If you've ever experienced breakthrough bleeding, you'll know how inconvenient and annoying it is.
Aside from ruining a perfectly good pair of undies, breakthrough bleeding can make us feel on edge in between cycles and, unsurprisingly, it is one of the most common reasons why women ditch the pill altogether .
It's also incredibly common, with around 30% of women experiencing breakthrough bleeding during their first cycle of the pill .
But what can we do to reduce the chances of breakthrough bleeding? And are there any warning signs that might indicate things aren’t “normal”? Let's dive in.
What is breakthrough bleeding?
There are a bunch of common side effects women encounter when taking the pill, ranging from headaches and sore breasts to skin issues and mood changes.
One other possible side effect is called breakthrough bleeding (BTB, for short). In a nutshell, BTB is inter-menstrual bleeding that can happen while taking the oral contraceptive pill.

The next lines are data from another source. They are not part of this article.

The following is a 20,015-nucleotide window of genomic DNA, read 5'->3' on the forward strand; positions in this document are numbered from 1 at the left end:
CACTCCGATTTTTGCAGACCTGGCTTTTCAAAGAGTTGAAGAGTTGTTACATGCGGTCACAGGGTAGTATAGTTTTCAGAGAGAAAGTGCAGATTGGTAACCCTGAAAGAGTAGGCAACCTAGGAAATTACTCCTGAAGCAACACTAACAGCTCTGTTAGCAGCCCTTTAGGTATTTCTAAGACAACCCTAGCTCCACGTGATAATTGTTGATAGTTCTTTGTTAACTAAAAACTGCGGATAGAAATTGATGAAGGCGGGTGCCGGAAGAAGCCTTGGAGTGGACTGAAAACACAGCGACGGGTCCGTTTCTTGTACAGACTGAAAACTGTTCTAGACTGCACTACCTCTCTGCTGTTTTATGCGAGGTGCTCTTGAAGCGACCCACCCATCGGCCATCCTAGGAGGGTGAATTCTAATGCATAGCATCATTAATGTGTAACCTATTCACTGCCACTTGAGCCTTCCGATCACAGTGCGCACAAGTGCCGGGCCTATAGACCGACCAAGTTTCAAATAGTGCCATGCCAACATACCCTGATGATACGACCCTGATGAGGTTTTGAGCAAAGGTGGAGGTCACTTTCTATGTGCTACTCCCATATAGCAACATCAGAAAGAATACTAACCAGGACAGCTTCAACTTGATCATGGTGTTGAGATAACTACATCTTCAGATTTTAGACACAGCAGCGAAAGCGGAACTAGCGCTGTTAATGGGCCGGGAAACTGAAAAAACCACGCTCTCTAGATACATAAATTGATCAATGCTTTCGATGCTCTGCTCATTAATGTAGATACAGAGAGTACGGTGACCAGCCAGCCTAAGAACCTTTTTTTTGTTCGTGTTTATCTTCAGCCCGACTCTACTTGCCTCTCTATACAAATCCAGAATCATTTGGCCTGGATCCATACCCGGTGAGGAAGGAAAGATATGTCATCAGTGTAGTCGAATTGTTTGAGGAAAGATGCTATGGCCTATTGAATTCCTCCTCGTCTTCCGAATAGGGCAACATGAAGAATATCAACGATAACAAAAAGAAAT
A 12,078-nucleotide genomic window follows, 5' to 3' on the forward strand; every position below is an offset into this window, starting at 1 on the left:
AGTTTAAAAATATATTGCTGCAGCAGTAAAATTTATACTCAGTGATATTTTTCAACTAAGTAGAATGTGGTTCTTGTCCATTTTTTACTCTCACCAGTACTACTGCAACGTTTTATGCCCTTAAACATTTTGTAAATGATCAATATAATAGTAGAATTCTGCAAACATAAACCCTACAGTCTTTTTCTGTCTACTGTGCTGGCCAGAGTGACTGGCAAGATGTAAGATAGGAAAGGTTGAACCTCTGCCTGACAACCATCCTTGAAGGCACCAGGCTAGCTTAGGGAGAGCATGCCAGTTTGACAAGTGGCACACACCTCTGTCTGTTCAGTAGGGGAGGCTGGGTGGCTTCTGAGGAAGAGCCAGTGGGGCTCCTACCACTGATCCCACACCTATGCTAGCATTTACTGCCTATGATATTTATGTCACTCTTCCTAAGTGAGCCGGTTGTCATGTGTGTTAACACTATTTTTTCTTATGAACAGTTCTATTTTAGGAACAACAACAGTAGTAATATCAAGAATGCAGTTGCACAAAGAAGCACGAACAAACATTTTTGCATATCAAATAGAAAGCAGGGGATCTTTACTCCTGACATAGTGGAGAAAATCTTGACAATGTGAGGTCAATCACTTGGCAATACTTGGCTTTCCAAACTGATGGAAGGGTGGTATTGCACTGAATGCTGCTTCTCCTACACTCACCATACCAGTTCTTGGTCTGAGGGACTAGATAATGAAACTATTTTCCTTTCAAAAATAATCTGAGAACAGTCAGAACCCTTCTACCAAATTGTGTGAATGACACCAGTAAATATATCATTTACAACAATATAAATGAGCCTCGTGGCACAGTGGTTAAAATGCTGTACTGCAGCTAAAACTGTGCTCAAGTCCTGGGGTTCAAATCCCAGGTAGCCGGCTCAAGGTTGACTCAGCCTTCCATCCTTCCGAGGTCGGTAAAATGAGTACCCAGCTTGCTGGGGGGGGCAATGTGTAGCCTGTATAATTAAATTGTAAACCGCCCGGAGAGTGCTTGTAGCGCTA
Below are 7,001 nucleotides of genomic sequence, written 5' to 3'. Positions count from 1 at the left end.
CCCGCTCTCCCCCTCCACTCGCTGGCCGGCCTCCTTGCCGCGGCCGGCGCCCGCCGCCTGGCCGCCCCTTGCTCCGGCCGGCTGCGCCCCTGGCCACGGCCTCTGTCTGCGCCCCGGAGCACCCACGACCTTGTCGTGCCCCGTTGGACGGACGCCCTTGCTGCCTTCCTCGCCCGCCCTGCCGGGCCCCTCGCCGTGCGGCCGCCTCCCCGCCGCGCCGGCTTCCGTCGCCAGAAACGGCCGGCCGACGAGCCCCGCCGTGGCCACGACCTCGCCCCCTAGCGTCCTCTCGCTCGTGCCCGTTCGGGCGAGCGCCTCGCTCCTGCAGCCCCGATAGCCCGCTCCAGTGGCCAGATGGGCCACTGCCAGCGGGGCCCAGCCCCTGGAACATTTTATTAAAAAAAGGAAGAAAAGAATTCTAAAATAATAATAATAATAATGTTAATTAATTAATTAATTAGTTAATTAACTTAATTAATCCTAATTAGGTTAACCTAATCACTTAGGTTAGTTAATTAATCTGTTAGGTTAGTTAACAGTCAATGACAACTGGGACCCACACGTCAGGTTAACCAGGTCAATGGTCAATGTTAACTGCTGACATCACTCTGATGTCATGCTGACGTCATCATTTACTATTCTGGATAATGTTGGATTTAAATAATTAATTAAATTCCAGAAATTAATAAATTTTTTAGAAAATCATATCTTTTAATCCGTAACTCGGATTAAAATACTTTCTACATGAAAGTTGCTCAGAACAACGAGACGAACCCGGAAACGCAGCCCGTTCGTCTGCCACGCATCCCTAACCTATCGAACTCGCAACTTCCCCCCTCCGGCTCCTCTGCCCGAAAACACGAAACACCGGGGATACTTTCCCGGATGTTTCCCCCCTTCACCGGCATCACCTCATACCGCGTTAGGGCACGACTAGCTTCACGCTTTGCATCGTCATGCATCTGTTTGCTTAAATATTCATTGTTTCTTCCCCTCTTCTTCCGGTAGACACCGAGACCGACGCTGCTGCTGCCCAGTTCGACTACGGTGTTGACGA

This occurs when an unstable endometrium breaks away from the lining and causes irregular spotting.
What makes BTB different from a typical period bleed is its duration and intensity. In most cases, these bleeds are lighter and shorter than a usual menstrual cycle and may appear as irregular ‘spotting’ between periods .
During the first few months of starting on the pill, it’s common to experience spotting or unscheduled bleeding while the body adjusts to hormonal birth control.
Breakthrough bleeding is also common when we switch between different types of contraceptives or types of pills (as the hormone dosage will be different).
The good news? The chances of breakthrough bleeding reduce greatly over time, dropping to just 10% after 12 months on the pill .
Whether you’ve noticed light bleeding between periods or are encountering longer, heavier unscheduled bleeds, it’s important to understand what normal and not-so-normal BTB looks like.
What causes breakthrough bleeding to happen?
Although everyone’s experiences will be different, there are a few common factors that can cause BTB to occur between periods while taking the pill. These include:
Switching to a new birth control pill
Whether you’re starting on the pill for the first time or switching to a new type of oral contraceptive, BTB can be a common side effect during a period of change .
Using progestin-only pills